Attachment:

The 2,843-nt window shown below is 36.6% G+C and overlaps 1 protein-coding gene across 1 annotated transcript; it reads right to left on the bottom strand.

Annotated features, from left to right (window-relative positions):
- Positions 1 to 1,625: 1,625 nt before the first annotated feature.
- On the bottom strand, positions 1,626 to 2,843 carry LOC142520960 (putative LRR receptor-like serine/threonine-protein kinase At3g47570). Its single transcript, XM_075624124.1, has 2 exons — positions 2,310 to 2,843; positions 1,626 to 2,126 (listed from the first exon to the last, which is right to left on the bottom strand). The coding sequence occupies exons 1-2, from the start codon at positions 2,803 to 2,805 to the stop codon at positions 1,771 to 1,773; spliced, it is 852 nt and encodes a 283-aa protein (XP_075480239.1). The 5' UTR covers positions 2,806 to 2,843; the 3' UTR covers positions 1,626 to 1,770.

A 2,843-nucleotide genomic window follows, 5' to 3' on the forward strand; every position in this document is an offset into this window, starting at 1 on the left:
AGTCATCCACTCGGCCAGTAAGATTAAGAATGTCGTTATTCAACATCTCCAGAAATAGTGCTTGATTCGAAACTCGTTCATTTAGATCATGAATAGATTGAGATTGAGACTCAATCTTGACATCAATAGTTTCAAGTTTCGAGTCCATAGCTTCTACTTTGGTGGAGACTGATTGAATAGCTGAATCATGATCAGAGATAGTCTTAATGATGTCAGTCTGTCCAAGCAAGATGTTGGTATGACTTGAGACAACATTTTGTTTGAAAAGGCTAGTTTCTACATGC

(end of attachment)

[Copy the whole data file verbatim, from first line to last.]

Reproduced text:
The 2,843-nt window shown below is 36.6% G+C and overlaps 1 protein-coding gene across 1 annotated transcript; it reads right to left on the bottom strand.

Annotated features, from left to right (window-relative positions):
- Positions 1 to 1,625: 1,625 nt before the first annotated feature.
- On the bottom strand, positions 1,626 to 2,843 carry LOC142520960 (putative LRR receptor-like serine/threonine-protein kinase At3g47570). Its single transcript, XM_075624124.1, has 2 exons — positions 2,310 to 2,843; positions 1,626 to 2,126 (listed from the first exon to the last, which is right to left on the bottom strand). The coding sequence occupies exons 1-2, from the start codon at positions 2,803 to 2,805 to the stop codon at positions 1,771 to 1,773; spliced, it is 852 nt and encodes a 283-aa protein (XP_075480239.1). The 5' UTR covers positions 2,806 to 2,843; the 3' UTR covers positions 1,626 to 1,770.

A 2,843-nucleotide genomic window follows, 5' to 3' on the forward strand; every position in this document is an offset into this window, starting at 1 on the left:
AGTCATCCACTCGGCCAGTAAGATTAAGAATGTCGTTATTCAACATCTCCAGAAATAGTGCTTGATTCGAAACTCGTTCATTTAGATCATGAATAGATTGAGATTGAGACTCAATCTTGACATCAATAGTTTCAAGTTTCGAGTCCATAGCTTCTACTTTGGTGGAGACTGATTGAATAGCTGAATCATGATCAGAGATAGTCTTAATGATGTCAGTCTGTCCAAGCAAGATGTTGGTATGACTTGAGACAACATTTTGTTTGAAAAGGCTAGTTTCTACATGC